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Vote with the mind, not with the heart

Published: Thursday, November 1, 2012

Updated: Thursday, November 1, 2012 08:11

With the presidential election less than a week away, relentless campaigning and political discourse will soon be calming down. By now we have seen the  advertisements, watched the debates, listened to the
speeches and been force-fed political discourse.

While all those things may be useful, the best way for Americans to make their vote truly count may be to forget all of it.

Instead of basing one’s vote on increasingly hostile political banter, voters should take it upon themselves to do their own research on the issues and candidates in the election.  
Every voter has an obligation to fulfill Tuesday — one that is literally the essence of our democracy. While it may seem preachy to remind Americans what democracy is, it’s undeniable that many people will head to the voting booth without actually learning the platforms of the candidates or even understanding what the
amendments truly mean.

Still others don’t go to the polls at all, choosing not to exercise their right to vote. In 2008, 58.2 percent of voting-age Americans cast a ballot for president, according to the Federal Election Commission.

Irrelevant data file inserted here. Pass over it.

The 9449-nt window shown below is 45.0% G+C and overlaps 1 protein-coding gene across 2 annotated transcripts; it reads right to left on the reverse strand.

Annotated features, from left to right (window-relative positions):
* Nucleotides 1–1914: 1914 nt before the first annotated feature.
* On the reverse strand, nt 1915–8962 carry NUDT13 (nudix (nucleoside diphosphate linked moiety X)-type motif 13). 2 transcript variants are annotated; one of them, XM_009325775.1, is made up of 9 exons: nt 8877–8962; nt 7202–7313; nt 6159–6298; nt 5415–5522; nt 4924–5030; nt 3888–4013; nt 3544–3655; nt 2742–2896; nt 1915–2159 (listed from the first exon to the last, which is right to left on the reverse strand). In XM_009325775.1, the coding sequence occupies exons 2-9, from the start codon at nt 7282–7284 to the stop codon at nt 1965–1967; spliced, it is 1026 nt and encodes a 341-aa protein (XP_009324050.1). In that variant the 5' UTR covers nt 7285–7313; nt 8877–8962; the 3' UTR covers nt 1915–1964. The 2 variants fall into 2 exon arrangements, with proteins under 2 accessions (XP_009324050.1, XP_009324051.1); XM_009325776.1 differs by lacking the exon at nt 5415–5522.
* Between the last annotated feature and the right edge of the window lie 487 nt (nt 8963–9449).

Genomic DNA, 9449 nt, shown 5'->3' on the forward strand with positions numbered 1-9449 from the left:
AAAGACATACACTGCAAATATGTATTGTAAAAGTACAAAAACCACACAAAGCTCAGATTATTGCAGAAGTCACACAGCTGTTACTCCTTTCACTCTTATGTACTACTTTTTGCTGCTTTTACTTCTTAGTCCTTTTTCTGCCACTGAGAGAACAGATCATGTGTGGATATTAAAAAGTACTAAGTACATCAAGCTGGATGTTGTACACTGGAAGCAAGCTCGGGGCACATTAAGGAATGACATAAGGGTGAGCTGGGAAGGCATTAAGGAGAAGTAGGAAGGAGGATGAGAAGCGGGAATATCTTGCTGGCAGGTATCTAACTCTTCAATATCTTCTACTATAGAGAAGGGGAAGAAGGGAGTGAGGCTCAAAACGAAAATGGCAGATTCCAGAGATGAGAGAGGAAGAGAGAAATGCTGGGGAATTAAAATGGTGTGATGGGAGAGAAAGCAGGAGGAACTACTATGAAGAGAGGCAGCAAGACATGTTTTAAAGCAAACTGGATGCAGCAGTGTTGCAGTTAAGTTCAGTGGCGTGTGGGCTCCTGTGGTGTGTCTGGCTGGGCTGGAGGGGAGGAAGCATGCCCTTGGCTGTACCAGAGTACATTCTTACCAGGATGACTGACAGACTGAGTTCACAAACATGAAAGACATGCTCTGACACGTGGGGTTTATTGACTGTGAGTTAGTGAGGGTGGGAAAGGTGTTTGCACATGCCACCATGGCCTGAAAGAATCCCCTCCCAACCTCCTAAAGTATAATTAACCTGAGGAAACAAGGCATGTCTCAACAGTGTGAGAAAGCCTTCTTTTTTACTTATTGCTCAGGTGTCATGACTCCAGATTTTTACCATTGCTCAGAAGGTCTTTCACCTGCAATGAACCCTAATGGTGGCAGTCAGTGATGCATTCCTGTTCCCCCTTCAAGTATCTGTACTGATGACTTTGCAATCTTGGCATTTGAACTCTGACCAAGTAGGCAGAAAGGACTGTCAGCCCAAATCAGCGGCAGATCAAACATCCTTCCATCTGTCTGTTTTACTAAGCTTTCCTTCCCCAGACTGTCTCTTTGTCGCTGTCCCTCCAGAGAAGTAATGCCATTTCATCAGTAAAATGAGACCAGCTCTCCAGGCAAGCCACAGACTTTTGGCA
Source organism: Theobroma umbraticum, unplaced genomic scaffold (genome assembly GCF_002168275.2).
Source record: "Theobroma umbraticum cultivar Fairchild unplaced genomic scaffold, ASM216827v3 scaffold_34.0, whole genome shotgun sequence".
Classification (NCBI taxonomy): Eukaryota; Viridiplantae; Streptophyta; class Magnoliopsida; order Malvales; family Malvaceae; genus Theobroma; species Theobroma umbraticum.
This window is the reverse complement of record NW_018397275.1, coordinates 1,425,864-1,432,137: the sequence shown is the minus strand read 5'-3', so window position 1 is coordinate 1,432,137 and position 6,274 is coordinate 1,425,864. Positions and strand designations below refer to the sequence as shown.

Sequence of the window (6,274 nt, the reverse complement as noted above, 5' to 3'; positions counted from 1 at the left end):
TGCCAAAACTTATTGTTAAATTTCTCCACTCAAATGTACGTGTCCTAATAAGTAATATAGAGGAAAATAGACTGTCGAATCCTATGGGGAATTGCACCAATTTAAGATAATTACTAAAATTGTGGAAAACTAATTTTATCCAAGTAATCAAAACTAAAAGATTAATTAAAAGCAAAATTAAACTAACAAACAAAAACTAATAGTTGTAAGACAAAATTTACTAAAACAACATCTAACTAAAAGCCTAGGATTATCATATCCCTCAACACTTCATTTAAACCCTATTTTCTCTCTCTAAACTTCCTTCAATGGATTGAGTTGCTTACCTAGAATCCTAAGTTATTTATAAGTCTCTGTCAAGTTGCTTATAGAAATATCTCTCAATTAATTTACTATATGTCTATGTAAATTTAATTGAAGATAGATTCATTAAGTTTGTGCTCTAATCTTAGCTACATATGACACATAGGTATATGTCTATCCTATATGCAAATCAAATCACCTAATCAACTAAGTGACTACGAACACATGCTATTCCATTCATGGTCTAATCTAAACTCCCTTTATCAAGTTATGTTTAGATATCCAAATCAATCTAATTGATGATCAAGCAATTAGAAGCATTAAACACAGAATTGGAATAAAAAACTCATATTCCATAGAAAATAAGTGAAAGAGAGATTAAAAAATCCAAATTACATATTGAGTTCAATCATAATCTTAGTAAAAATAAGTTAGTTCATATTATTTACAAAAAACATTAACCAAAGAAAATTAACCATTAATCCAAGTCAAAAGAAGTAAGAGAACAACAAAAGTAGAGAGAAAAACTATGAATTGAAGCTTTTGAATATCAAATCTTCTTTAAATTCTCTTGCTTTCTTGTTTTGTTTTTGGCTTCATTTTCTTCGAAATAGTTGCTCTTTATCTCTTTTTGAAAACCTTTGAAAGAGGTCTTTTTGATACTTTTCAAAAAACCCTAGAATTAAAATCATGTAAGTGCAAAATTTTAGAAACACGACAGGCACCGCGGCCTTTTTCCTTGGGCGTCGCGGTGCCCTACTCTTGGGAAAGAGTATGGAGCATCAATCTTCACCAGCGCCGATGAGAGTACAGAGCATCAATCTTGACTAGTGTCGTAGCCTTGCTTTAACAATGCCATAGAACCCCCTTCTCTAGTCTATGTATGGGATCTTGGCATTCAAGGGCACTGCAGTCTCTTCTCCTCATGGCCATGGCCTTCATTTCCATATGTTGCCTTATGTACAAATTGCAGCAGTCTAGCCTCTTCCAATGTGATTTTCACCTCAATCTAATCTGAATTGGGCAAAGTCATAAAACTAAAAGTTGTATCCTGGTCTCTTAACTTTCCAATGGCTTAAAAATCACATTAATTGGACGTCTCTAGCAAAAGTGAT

Unfortunately, the way the political environment is presented to us makes it easy for political campaigns to appeal to the pathos or emotions of voters. The problem with this is that political discourse like campaign ads and political pundits and their commentary can skew a reasonable voter’s perception without having any basis on fact.

For example, when President Barack Obama said that former Mass. Gov. Mitt Romney said, “I would have let General Motors go bankrupt,” he is misstating Romney’s comment and making him out to be a ruthless
businessman, when the scenario is much more complicated. Similarly, one of Romney’s ads states, “(Obama) sold Chrysler to Italians who are going to build Jeeps in China,” completely disregarding that Italian company Fiat’s merger with Chrysler helped the company become profitable again and had nothing to do with Fiat’s already-existing factories in China.

The issue is that rhetoric like this is often the only source of political information that people receive. Yet the information truly needed to cast an insightful vote is out there.

Anyone who plans to vote Nov. 6 should set aside at least 30 minutes or an hour this weekend to do some research. TiVo “Honey Boo Boo” or take the half time segment during a football game to do some research. Read through all of the candidates’ platforms and take the time to completely understand what the  amendments mean. Forget about the how the hostile political environment has made you feel, and educate yourself to make an informed decision when casting your ballot.

 

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